Amendment proposed, In line 1, to leave out the words "Government Business." and insert the words "the various stages of the Government of Ireland Bill." — (Mr. Hanbury.)

Question proposed, "That the words 'Government Business' stand part of the Question."


In dealing with the Amendment of the hon. Member for Preston, I think I shall do my best to preserve order by taking no notice of observations which were perfectly irrelevant. We have practically been discussing the Amendment for four and a half hours. We first had the speech—a very moderate and certainly not an offensive speech—from the right hon. Gentleman the Member for St. George's, Hanover Square, who always promotes with courtesy the views he entertains. We are asked why this power should be given to the Government, not only with regard to the Home Bill, but with regard to other measures proposed by the Government. The answer has been given in one sentence by the hon. Member for Preston. He says that the power ought to be given to the Government for measures which have the support of the people of the United Kingdom. In our opinion these measures have the support of the people of the United Kingdom. We represent the majority in this House, and, as we believe, the majority in the United Kingdom. We, therefore, ask for time to promote not only the Home Rule Bill, but other measures for the advancement and benefit of other parts of the United Kingdom. These are some of the reasons why I cannot assent to this Amendment.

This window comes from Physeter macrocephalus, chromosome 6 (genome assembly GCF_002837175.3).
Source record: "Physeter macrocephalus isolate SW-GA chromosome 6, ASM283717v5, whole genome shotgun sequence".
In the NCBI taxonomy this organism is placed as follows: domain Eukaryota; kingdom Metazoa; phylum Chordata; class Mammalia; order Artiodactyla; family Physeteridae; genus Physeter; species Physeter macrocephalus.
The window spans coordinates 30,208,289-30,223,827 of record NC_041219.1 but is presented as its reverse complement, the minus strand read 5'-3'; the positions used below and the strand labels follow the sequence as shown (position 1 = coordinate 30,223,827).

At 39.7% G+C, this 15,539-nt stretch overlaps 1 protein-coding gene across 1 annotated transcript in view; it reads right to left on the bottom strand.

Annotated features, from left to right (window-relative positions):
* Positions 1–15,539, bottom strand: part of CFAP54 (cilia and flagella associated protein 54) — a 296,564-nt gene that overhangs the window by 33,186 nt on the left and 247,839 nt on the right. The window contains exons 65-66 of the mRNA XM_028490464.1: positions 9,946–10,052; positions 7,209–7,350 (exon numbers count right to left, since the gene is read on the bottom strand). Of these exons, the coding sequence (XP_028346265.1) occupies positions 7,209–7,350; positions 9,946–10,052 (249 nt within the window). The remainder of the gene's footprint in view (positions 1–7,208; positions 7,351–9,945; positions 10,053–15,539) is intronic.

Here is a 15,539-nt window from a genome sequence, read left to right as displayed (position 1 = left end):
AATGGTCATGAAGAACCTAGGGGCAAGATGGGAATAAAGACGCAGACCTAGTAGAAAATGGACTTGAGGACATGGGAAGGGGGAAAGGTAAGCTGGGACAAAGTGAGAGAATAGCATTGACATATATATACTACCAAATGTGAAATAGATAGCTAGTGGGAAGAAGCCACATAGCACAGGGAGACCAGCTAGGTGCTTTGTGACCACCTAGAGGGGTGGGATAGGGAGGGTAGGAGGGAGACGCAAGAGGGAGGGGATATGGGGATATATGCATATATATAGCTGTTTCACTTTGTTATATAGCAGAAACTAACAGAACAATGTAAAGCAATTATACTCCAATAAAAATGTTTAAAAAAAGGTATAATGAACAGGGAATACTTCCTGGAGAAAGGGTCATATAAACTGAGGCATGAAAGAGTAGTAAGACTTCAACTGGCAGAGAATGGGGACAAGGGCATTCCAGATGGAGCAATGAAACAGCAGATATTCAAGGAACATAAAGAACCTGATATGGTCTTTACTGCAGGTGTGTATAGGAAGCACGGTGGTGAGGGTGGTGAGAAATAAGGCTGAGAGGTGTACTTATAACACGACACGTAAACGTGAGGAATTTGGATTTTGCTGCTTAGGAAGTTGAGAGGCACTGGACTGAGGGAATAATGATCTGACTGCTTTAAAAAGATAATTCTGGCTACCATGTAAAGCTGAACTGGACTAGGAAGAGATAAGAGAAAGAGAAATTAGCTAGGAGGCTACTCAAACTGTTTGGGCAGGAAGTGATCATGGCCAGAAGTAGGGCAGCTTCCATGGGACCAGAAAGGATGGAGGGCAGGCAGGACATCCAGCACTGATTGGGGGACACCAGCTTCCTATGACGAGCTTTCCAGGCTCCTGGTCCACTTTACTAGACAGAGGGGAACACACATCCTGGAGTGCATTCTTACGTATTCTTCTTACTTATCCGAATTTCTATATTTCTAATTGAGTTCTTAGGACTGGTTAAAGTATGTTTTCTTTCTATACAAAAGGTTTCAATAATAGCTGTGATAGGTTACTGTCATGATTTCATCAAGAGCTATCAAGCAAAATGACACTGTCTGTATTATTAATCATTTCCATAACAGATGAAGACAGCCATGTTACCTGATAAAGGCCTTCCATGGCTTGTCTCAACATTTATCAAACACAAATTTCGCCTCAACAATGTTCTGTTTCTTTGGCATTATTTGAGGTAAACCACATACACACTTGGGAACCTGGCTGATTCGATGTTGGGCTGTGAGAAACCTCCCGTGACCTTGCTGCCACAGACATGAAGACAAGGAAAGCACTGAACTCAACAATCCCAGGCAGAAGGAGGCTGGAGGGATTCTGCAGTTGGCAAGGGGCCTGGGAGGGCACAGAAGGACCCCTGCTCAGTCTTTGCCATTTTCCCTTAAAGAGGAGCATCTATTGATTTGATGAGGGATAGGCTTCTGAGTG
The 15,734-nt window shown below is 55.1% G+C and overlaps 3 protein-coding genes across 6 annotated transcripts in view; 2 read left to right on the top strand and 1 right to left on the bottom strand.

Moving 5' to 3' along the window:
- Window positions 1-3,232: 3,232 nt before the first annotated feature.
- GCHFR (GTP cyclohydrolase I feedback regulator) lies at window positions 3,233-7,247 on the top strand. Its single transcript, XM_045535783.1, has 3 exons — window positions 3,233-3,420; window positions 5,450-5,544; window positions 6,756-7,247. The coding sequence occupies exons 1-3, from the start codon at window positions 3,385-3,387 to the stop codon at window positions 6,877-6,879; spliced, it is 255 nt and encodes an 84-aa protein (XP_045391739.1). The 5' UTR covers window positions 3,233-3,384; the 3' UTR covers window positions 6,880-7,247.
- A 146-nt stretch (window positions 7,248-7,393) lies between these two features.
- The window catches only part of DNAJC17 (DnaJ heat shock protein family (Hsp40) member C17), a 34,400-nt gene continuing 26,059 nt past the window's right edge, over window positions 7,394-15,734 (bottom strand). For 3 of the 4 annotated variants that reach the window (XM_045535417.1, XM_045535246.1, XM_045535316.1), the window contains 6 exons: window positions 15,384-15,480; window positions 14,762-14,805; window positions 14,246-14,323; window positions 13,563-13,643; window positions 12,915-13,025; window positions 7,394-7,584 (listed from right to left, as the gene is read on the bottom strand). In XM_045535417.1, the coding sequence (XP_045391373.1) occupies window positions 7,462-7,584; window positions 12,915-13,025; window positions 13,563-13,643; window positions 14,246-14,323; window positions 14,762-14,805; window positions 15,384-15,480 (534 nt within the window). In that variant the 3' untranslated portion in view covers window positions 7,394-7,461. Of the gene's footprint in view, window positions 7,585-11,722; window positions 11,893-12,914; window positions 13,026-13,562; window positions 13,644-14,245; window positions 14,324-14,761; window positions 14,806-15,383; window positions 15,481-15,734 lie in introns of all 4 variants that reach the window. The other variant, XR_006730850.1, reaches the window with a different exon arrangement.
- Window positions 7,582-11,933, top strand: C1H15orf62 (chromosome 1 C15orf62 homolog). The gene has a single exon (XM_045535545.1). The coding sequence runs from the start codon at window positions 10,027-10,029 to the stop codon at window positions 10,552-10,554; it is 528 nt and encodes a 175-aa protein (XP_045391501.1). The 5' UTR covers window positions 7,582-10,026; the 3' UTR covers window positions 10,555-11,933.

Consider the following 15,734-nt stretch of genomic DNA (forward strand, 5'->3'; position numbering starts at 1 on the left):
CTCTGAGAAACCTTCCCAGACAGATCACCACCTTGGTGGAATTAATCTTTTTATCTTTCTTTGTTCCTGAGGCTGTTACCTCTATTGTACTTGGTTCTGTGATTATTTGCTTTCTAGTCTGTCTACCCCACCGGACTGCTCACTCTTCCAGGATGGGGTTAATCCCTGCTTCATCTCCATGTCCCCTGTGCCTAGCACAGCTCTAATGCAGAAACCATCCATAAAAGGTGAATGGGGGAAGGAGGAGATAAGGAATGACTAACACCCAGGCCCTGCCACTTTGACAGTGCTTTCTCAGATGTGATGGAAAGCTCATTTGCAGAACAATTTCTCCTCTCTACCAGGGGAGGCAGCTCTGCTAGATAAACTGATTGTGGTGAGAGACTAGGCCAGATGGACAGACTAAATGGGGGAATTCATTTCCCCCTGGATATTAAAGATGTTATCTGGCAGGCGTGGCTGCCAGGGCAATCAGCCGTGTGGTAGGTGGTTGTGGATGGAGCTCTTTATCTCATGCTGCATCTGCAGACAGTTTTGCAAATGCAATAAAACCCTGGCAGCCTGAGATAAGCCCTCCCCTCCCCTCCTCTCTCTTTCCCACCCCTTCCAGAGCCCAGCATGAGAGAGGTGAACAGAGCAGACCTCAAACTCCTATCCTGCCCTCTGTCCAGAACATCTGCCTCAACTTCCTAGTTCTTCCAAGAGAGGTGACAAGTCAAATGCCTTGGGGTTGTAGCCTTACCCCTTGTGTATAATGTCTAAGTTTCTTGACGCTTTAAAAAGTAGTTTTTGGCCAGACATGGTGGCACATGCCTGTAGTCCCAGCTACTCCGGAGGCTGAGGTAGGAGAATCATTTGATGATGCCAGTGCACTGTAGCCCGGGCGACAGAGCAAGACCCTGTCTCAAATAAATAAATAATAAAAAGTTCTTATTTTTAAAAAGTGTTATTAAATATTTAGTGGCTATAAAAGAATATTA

Mr. J. Havelock Wilson rose in his place, and claimed to move "That the Question be now put"; but Mr. Speaker withheld his assent, and declined then to put that Question.

Debate resumed.


I have listened with the profoundest regret to the speech of the right hon. Gentleman. For the reasons which I have already had the honour of laying before the House, I regard this proposal as an unprecedented and monstrous proposal. I must ask the right hon. Gentleman to throw his recollection back to a period, not far removed, when much smaller proposals were made by the late Government. He complains of three hours being taken up now, but he himself was responsible for three days being taken up under similar, or nearly similar, circumstances.

An hon. MEMBER: Four days.


I did not complain of the time.


You complained over and over again of the time.


I complained that I should have to give now an answer which I gave three or four hours ago. I do not complain of the length of the discussion as to time.


Complaints of the time taken by the discussion have come from the right hon. Gentleman, and through the mouth of the Home Secretary and the mouth of the President of the Local Government Board; and the right hon. Gentleman has caused the Closure to be moved by his satellites.